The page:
Former Florida Gov. Jeb Bush is weighing a run for the Senate seat currently held by Republican Mel Martinez.
Considered one of the most successful governors in Florida history, Bush is likely to squeeze out much of the Republican field in the Sunshine State if he enters the race. He’s a staunch conservative popular with the Republican base, speaks fluent Spanish, and is a mainstay in Miami’s conservative Cuban exile community. He’s also an enormously successful businessman who can build a campaign war chest with a few phone calls.
Martinez announced Tuesday that he will not seek reelection in 2010. Asked whether he was interested in running for the seat then, Bush told Politico by e-mail Tuesday night: “I am considering it.”
A source close to Bush also told Politico that he'll be “thoughtful and methodical about the decision-making process.” As the brother of the president, Bush will consider the impact a race would have on his family and his business.
He also must consider whether or not the U.S. Senate is the best forum from which to continue his advocacy for issues such as education, immigration and GOP solutions to health care reform.
Something else on his short list: as an obvious presidential possibility for 2012 in a field that includes Alaska Gov. Sarah Palin and Louisiana Gov. Bobby Jindal, among others, Bush would have to weigh how a Senate seat might help him. Inevitably, he will be asked to make some sort of vow in the course of a Senate race. Would he vow to sit out his first term? He’s young enough that he’ll still be a contender in 2016 and beyond, so that might not be a factor.
In a wide-ranging interview with Newsmax last week, the popular former governor and younger brother of President George W. Bush said the 2008 election was neither “transformational” nor a landslide. For example, he noted that Barack Obama's significant fundraising advantage over John McCain played a key role in Democratic success this year.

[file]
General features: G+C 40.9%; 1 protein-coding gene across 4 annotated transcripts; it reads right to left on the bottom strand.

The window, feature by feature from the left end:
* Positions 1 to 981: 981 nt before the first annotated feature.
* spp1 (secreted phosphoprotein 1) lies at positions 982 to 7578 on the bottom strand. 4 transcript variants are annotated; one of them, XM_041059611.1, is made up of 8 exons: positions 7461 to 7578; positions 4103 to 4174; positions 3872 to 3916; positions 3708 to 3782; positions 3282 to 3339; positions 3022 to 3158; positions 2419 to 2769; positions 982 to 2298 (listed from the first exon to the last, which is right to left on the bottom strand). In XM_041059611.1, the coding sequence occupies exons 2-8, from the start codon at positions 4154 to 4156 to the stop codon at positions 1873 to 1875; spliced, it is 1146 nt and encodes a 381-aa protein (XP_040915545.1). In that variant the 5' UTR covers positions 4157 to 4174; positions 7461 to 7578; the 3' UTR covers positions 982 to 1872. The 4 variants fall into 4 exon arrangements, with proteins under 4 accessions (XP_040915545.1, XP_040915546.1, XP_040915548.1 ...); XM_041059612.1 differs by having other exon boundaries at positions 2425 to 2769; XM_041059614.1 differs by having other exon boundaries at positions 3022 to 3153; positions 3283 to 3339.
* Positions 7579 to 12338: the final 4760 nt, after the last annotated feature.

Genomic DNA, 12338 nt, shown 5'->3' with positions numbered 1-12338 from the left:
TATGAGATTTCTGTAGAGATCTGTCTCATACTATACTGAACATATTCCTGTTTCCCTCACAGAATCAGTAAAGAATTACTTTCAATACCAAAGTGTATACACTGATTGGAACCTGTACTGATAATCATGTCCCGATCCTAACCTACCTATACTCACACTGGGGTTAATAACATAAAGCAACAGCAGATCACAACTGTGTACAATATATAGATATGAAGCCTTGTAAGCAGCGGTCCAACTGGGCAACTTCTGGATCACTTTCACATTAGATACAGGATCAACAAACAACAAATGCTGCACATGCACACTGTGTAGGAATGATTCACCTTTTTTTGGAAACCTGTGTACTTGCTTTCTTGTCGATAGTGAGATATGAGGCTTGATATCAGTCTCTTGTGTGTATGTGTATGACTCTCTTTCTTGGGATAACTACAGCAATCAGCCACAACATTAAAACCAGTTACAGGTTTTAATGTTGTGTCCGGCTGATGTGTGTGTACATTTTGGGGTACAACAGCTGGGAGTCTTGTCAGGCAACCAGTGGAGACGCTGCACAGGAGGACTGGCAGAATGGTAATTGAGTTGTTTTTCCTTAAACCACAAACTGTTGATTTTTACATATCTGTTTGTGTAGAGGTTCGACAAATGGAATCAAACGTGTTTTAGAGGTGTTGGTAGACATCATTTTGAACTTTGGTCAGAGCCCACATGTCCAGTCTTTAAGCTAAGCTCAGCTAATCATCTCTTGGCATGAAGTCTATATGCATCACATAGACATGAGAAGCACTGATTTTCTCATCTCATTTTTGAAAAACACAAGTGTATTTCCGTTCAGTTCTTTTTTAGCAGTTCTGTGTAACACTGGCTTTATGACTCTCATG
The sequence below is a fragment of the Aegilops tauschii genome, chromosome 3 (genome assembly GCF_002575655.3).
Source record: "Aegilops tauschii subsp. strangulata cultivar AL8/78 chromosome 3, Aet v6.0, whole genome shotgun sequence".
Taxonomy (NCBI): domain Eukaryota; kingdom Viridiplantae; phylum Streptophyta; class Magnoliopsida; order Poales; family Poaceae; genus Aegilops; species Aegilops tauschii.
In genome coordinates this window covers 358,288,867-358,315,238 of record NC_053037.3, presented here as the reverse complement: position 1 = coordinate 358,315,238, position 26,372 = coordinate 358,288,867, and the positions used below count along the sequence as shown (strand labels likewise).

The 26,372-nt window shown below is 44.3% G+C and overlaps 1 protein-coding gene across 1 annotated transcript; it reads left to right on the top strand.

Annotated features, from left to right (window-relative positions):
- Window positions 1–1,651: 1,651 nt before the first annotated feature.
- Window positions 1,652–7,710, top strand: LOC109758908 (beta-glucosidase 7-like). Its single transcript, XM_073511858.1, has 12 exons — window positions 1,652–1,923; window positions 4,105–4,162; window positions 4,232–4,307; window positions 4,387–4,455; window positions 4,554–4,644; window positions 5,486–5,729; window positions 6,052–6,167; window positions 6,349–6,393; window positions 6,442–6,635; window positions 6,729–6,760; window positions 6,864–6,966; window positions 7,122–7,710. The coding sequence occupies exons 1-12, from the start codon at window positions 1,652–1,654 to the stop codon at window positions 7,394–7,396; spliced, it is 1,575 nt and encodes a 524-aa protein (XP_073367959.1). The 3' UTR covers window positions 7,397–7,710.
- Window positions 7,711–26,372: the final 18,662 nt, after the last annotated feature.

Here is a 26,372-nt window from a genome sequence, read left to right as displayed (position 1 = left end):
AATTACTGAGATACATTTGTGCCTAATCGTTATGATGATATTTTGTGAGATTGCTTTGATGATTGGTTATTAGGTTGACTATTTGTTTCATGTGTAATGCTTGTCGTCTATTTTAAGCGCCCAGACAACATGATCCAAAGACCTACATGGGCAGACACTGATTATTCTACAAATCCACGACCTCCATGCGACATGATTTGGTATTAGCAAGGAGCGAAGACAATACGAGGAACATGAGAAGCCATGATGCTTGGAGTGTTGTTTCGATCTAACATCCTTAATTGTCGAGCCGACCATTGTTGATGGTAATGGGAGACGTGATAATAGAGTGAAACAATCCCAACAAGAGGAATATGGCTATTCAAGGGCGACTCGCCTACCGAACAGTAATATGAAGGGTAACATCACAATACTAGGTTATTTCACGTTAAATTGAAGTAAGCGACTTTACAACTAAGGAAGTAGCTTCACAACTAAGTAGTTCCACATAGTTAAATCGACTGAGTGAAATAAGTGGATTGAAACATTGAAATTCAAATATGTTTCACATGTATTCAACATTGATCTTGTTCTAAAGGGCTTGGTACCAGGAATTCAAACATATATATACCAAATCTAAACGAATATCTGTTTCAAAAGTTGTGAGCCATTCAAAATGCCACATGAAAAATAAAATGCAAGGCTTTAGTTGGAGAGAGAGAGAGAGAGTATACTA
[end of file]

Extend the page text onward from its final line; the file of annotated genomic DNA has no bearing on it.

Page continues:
Bush urged Republicans not to abandon their core conservative principles in favor of a "Democratic-lite" agenda. Still, the GOP does need to do some real soul-searching, he said.
“If you take the [last] two election cycles, there’s real cause for concern, no question about it,” he said.
Most importantly, Bush said, the party must confront the nation’s changing demographics.
“We can’t ignore large segments of our population and expect to win,” Bush said. “We can’t be the ‘old white-guy’ party. It’s just not going to work, the demographics go against us in that regard.
Since Martinez's announcement Tuesday, Bush has received many phone calls and emails from Floridians and national Republicans urging him to run, the source close to him told Politico.
But he's in no hurry to decide, said a top adviser, and won't make a decision until after the new year.
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